By: Jessica Beecham
There is nothing more frustrating for me as a blind person than waking up at 5 in the morning to grab a few miles before a long day of sitting in a conference just to realize that every piece of workout equipment at your hotel is either flat screen or touch screen. These are the types of frustrations that blind people and others with disabilities have to deal with when trying to workout at places of public accommodation like standalone fitness facilities, college gyms, corporate work spaces, and hotels with fitness centers. Even though Title III of the Americans with Disabilities Act intends that people with disabilities should have access not only to the physical building, but to the programs, services, and equipment which it offers, Title III as well as other U.S. Access Board standards and guidelines related to fitness facilities do not address what accessibility of exercise equipment should look like.
This makes things tricky not only for individuals with disabilities trying to work out in places of public accommodation, but also for the gym owners/managers who might like to offer exercise equipment that is accessible but do not know what accessibility really means. Furthermore, manufacturers of exercise equipment have nothing to guide them in the manufacturing of accessible fitness equipment, creating a vicious cycle in which new inaccessible exercise equipment is produced, fitness facilities purchase it for their establishments, and people with disabilities are left unable to work out independently.
This year, at the National Convention of the National Federation of the Blind a resolution was passed that would call on fitness facilities to work with the National Federation of the Blind Sports and Recreation Division and the National Federation of the Blind Jernigan Institute to ensure that fitness equipment that they purchase for their facilities is as accessible as possible for blind people. According to Title III of the ADA, only one of each type of exercise equipment has to be accessible. This means that fitness facilities will not have to go out and purchase all new equipment to provide accessibility, they will simply have to make sure that at least one of each type of equipment is usable for blind consumers. Although there is currently no commercial equipment on the market that is fully accessible to blind users, there are pieces of equipment that can be turned on and adjusted independently. While consumers will still lack access to many of the attractive features such as customized programs, health information tracking, and workout statistics that are available to other users, there is equipment that would allow them the ability to work out independently.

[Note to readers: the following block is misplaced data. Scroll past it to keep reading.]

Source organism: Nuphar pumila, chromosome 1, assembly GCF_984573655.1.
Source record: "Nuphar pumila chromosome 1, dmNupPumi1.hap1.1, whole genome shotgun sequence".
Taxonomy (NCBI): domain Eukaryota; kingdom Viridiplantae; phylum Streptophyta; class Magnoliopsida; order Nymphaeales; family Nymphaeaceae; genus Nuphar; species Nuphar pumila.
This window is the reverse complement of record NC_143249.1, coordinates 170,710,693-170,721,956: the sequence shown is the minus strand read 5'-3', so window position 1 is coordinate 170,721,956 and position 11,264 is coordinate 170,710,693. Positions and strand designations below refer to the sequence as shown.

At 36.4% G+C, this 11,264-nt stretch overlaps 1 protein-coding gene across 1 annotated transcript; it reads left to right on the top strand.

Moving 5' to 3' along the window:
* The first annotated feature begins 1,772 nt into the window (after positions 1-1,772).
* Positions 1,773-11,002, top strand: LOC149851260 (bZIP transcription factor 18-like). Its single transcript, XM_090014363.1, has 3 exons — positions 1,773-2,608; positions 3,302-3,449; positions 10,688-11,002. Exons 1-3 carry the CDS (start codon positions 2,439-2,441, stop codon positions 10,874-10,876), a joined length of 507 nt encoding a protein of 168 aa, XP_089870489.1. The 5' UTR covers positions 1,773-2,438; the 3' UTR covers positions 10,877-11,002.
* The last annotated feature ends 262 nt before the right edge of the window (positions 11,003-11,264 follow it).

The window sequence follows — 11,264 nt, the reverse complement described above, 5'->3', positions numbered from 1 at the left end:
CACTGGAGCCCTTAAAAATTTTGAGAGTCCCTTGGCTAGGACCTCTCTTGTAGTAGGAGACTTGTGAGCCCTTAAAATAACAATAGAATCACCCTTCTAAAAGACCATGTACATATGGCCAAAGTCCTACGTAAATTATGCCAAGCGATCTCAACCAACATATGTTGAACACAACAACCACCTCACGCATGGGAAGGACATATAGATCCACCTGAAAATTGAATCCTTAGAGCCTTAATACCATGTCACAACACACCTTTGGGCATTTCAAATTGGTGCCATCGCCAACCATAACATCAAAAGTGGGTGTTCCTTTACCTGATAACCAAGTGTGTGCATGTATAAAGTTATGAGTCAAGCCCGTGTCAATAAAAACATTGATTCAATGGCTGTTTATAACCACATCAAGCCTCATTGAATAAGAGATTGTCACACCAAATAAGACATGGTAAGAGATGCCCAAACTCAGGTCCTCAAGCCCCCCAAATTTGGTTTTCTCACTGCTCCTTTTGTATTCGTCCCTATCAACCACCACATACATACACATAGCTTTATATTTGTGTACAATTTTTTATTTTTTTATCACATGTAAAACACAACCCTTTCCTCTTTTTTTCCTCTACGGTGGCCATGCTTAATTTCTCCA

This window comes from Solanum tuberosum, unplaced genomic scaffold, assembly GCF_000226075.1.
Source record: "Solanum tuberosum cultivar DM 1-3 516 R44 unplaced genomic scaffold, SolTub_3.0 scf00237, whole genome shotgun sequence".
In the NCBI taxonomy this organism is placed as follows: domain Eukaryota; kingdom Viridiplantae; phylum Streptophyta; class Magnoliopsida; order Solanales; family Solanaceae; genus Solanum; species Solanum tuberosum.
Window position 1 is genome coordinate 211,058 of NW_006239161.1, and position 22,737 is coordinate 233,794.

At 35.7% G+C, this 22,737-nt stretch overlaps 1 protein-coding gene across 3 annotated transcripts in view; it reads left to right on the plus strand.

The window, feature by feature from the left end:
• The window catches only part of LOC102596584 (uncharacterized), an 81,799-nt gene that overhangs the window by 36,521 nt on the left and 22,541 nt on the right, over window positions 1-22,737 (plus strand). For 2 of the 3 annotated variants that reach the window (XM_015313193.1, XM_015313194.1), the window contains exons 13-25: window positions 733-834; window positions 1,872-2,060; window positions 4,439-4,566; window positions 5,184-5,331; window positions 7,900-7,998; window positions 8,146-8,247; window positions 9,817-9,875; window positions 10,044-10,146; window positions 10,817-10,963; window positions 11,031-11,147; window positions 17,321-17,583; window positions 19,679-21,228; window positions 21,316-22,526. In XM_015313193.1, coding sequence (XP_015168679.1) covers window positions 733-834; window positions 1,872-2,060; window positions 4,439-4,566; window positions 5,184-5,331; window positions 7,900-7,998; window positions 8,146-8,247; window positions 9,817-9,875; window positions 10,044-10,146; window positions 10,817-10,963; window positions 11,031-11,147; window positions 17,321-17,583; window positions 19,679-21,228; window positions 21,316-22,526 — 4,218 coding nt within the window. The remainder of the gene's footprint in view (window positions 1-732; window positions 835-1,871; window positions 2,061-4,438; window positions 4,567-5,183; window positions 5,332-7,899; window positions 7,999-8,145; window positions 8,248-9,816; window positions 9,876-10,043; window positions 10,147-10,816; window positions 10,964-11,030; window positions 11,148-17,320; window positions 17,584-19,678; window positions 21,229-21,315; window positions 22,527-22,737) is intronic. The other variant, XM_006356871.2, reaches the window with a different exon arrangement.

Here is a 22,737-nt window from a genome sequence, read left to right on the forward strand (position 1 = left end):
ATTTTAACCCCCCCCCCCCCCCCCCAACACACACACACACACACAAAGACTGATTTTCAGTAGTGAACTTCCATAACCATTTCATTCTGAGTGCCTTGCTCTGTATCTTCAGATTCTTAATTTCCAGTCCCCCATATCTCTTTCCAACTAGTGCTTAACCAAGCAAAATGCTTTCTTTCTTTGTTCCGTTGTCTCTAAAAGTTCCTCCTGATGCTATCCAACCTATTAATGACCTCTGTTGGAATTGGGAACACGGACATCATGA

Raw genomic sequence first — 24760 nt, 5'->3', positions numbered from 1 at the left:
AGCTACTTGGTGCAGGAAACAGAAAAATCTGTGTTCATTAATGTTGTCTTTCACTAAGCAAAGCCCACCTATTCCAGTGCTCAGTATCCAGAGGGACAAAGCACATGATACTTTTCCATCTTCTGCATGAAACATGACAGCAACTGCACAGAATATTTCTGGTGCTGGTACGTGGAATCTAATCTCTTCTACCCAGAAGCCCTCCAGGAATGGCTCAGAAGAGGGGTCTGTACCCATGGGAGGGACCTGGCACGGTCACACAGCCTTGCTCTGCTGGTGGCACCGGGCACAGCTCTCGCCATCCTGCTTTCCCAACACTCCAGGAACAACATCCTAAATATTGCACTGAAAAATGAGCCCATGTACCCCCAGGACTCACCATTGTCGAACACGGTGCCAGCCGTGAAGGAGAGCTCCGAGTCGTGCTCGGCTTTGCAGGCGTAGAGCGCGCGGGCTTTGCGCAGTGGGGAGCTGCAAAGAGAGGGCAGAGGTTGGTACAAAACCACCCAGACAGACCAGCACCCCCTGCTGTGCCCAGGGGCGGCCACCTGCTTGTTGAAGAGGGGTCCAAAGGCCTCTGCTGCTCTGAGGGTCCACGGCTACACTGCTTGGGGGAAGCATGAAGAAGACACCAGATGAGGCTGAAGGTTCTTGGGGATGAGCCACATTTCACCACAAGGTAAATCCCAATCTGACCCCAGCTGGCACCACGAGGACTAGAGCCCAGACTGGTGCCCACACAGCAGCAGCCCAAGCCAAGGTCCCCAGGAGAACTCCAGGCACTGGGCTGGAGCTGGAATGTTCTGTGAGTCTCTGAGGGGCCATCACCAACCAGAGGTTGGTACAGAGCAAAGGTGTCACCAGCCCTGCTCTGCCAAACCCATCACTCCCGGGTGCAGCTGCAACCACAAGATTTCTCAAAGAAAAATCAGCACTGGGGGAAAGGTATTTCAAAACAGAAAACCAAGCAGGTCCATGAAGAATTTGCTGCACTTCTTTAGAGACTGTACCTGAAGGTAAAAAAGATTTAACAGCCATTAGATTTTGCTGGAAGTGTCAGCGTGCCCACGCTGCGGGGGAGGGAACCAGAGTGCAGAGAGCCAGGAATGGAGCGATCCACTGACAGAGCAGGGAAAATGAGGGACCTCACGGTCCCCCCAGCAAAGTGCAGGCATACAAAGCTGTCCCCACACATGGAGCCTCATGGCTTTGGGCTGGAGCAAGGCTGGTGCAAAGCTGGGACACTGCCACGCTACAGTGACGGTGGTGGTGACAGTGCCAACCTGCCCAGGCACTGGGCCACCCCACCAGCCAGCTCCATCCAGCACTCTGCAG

The second piece of the resolution urges Congress to grant the U.S. Access Board authority to create standards for accessible fitness equipment. This would be a game changer. Not only would gym owners/managers know what to look for in accessible equipment for people with a variety of disabilities, manufacturers would also know what features they should include to make exercise equipment truly accessible. WE Fit wellness plans to support the work of the National Federation of the Blind Sports and Recreation Division to ensure that standards are adopted. As we move forward, we will be seeking the support of individuals with disabilities, organizations representing individuals with disabilities, and others who are passionate about people with disabilities achieving equality when it comes to accessing exercise equipment in places of public accommodation. If you will join us in our quest to make fitness equipment in places of public accommodation accessible, please email firstname.lastname@example.org so that we can keep you up to date on the latest happenings.